Interviews, insight & analysis on Ecommerce

SCA and the impact on ecommerce

By Joshua Beale, Principal Account Director, Mapp Digital

What has been the impact of SCA in the UK?

If you’re in the U.K., you will already be aware of the Strong Customer Authentication (SCA). Brands and retailers implemented changes way before the deadline (14th March 2022) to help combat fraud. For shoppers, it’s a win to get that extra layer of anti-fraud protection on their online card payments. But customers may also face more I.D. verification requests at the point of transaction. This means both ecommerce merchants and customers now face a new challenge: a new barrier in the customer shopping journey.

Marketers have paved the way through channels, PPC ads, and more, to get traffic to their product pages and bring customers to the checkout point. Yet around 30% of these transactions will potentially fail 3DS or be abandoned. The risks of high basket abandonment and a slump in sales is a Marketing SOS (Save Our Sales) call for you to ramp up your strategies to help bring back customers.

What have been the changes?

The SCA is a new payment security method that’s been brought in to add an extra security layer in electronic payments to prevent checkout fraud. PSD2 requires that all transactions that aren’t flagged as exempt or out of scope be declined and sent to 3DS.

Strong Customer Authentication is triggered before accepting an online transaction and based on a few scenarios. For instance, shoppers may be prompted to verify that they are who they claim to be when making a high-value purchase or a high number of low-value e-commerce transactions that seem out of the ordinary to their bank. These verifications are pretty similar to the authentication measures used when logging in to online banking.

As part of SCA compliance, merchants need to incorporate extra authentication into their checkout process. The FCA has encouraged ecommerce merchants and Payment Provider Services to work together with tech vendors to make verification easy for shoppers to try to smooth the customer journey.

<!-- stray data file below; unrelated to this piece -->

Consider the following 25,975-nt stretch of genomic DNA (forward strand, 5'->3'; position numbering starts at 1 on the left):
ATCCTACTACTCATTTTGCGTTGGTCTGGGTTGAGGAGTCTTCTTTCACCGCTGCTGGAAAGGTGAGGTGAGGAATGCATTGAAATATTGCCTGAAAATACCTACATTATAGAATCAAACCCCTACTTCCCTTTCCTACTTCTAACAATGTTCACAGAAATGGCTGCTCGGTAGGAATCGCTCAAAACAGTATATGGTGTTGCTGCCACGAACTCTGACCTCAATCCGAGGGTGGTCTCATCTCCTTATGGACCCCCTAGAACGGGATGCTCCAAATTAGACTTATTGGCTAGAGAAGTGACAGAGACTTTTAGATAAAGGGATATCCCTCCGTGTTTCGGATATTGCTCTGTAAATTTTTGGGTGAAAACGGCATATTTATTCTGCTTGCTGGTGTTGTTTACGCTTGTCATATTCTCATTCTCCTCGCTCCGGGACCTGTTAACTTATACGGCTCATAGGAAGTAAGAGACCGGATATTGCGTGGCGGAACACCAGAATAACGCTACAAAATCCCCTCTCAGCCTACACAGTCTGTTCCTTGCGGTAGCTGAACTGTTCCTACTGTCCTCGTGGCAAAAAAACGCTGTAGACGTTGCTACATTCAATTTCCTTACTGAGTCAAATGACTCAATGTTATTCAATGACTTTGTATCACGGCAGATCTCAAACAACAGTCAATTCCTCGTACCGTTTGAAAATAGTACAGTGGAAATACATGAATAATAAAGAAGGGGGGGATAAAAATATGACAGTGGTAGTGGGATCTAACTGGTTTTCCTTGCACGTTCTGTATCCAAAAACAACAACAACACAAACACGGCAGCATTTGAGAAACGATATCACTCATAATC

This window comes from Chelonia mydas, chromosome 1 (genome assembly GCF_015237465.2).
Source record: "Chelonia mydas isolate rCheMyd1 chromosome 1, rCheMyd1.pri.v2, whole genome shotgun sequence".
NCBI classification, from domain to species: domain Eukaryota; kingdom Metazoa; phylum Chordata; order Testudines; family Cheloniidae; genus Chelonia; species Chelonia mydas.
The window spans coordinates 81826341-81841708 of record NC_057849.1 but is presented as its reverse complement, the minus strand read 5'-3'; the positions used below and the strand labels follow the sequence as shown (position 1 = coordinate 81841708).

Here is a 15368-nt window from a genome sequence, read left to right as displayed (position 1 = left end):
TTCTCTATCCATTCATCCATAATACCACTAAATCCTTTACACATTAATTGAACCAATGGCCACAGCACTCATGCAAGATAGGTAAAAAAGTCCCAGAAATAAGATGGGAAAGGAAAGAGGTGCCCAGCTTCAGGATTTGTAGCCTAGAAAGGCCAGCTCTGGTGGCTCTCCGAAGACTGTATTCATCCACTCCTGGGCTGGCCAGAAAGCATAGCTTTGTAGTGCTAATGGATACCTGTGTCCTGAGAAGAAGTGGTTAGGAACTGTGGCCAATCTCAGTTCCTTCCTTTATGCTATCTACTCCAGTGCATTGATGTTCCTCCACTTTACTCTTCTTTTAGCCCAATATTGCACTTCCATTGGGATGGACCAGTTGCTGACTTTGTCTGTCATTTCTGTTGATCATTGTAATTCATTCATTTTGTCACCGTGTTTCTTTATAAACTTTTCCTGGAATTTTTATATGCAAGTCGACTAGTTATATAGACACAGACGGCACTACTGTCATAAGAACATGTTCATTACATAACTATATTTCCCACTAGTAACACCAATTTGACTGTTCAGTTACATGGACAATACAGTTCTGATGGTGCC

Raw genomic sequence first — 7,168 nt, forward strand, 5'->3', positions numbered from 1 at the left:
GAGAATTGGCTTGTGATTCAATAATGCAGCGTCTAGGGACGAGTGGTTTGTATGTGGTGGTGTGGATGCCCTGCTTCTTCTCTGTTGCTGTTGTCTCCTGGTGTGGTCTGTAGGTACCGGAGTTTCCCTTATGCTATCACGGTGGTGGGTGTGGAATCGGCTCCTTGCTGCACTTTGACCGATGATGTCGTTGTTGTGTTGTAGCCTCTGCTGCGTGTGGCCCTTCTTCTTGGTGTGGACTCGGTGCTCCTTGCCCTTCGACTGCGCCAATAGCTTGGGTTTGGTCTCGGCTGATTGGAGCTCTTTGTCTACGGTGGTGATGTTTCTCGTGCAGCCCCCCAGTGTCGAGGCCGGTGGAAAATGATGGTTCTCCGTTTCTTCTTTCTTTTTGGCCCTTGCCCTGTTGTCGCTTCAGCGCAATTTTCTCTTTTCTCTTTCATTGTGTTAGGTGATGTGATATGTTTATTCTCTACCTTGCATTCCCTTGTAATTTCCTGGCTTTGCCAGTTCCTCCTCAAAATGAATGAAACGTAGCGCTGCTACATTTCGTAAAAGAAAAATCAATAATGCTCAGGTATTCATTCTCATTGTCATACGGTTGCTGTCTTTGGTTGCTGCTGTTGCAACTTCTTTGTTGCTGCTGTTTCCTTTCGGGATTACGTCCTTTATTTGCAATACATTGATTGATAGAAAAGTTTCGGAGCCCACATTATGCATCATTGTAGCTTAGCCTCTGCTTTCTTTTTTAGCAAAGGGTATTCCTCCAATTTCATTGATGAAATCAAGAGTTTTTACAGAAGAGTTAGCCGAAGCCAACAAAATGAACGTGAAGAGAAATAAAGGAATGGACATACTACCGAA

This can be achieved through multi-factor or two-factor authentication. Card issuers have already been declining some non-compliant online payments since January, but all non-compliant transactions will now be declined. The SCA requirements were originally announced by the Financial Conduct Authority (FCA) with UK Finance pre-Brexit. The deadline was extended to March 2022 to give more time for payment providers to help online retailers upgrade their checkout payment process due to COVID-19.

What has this meant for ecommerce merchants and shoppers?

While Strong Customer Authentication rules have been put in place to give shoppers peace of mind and help merchants to have measures in place that draw fewer chargebacks, these come with some challenges.

Shoppers get fraud protection, but at a cost

Scammers are now having to get even more creative to get shoppers to trip up once or even twice. And, of course, if you had to choose between a flawless customer experience and online payment fraud protection – you’d choose the latter.

The benefit is simple: having ecommerce merchants implement additional authentication before accepting card payments helps to protect shoppers and make them feel more confident about shopping online. But now the SCA comfort is in place, the frustration of SCA will also creep in as customers may often come into contact with their arch-nemesis: friction and declined payments.

Merchants get a safety net, but a leaking hole in their sales bucket

The good news is the extra layer of SCA protection helps prevent chargebacks and all that comes with it. But the bad news is that more sales are at risk of being declined or abandoned – and some customers may be unforgiving.

Until recently, Mastercard says only 1% of online purchases triggered a password input verification or something similar. Now, it expects about 25% of online transactions to require a form of extra authentication by the shopper after the deadline.

Through no fault of your own, this highly negative experience of declined payments can have shoppers irrationally associate this with your brand – even if it’s happening across all brands! This makes customer acquisition more challenging and creates a leaking hole in your sales bucket. But like anything that leaks, you need to catch each drop of sale that falls and implement a strategy to bring customers back to complete the purchases from your brand.

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